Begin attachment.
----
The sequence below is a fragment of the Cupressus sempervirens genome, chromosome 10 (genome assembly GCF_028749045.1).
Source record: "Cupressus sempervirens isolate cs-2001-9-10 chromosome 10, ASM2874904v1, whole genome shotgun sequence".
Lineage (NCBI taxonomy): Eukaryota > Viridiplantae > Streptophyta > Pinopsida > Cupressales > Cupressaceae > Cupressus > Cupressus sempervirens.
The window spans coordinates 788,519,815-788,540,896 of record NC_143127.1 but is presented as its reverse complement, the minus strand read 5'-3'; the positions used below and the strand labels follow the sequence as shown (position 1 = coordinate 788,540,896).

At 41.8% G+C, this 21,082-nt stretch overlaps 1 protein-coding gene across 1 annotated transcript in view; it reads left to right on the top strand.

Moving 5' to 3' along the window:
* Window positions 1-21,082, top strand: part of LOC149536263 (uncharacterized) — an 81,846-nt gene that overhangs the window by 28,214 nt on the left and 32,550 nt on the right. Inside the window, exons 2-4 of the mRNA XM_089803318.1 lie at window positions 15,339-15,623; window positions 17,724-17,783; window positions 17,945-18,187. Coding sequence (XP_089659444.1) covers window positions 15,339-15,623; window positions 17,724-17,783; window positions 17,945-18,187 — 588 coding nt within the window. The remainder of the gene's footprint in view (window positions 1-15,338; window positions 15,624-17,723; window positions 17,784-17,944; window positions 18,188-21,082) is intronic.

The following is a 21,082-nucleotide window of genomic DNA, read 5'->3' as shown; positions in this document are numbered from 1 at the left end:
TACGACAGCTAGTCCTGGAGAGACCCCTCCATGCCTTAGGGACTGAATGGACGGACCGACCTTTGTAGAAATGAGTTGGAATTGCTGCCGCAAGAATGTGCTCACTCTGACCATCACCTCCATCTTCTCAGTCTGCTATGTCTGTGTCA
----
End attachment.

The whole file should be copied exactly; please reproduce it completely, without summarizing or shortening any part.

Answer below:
The sequence below is a fragment of the Cupressus sempervirens genome, chromosome 10 (genome assembly GCF_028749045.1).
Source record: "Cupressus sempervirens isolate cs-2001-9-10 chromosome 10, ASM2874904v1, whole genome shotgun sequence".
Lineage (NCBI taxonomy): Eukaryota > Viridiplantae > Streptophyta > Pinopsida > Cupressales > Cupressaceae > Cupressus > Cupressus sempervirens.
The window spans coordinates 788,519,815-788,540,896 of record NC_143127.1 but is presented as its reverse complement, the minus strand read 5'-3'; the positions used below and the strand labels follow the sequence as shown (position 1 = coordinate 788,540,896).

At 41.8% G+C, this 21,082-nt stretch overlaps 1 protein-coding gene across 1 annotated transcript in view; it reads left to right on the top strand.

Moving 5' to 3' along the window:
* Window positions 1-21,082, top strand: part of LOC149536263 (uncharacterized) — an 81,846-nt gene that overhangs the window by 28,214 nt on the left and 32,550 nt on the right. Inside the window, exons 2-4 of the mRNA XM_089803318.1 lie at window positions 15,339-15,623; window positions 17,724-17,783; window positions 17,945-18,187. Coding sequence (XP_089659444.1) covers window positions 15,339-15,623; window positions 17,724-17,783; window positions 17,945-18,187 — 588 coding nt within the window. The remainder of the gene's footprint in view (window positions 1-15,338; window positions 15,624-17,723; window positions 17,784-17,944; window positions 18,188-21,082) is intronic.

The following is a 21,082-nucleotide window of genomic DNA, read 5'->3' as shown; positions in this document are numbered from 1 at the left end:
TACGACAGCTAGTCCTGGAGAGACCCCTCCATGCCTTAGGGACTGAATGGACGGACCGACCTTTGTAGAAATGAGTTGGAATTGCTGCCGCAAGAATGTGCTCACTCTGACCATCACCTCCATCTTCTCAGTCTGCTATGTCTGTGTCA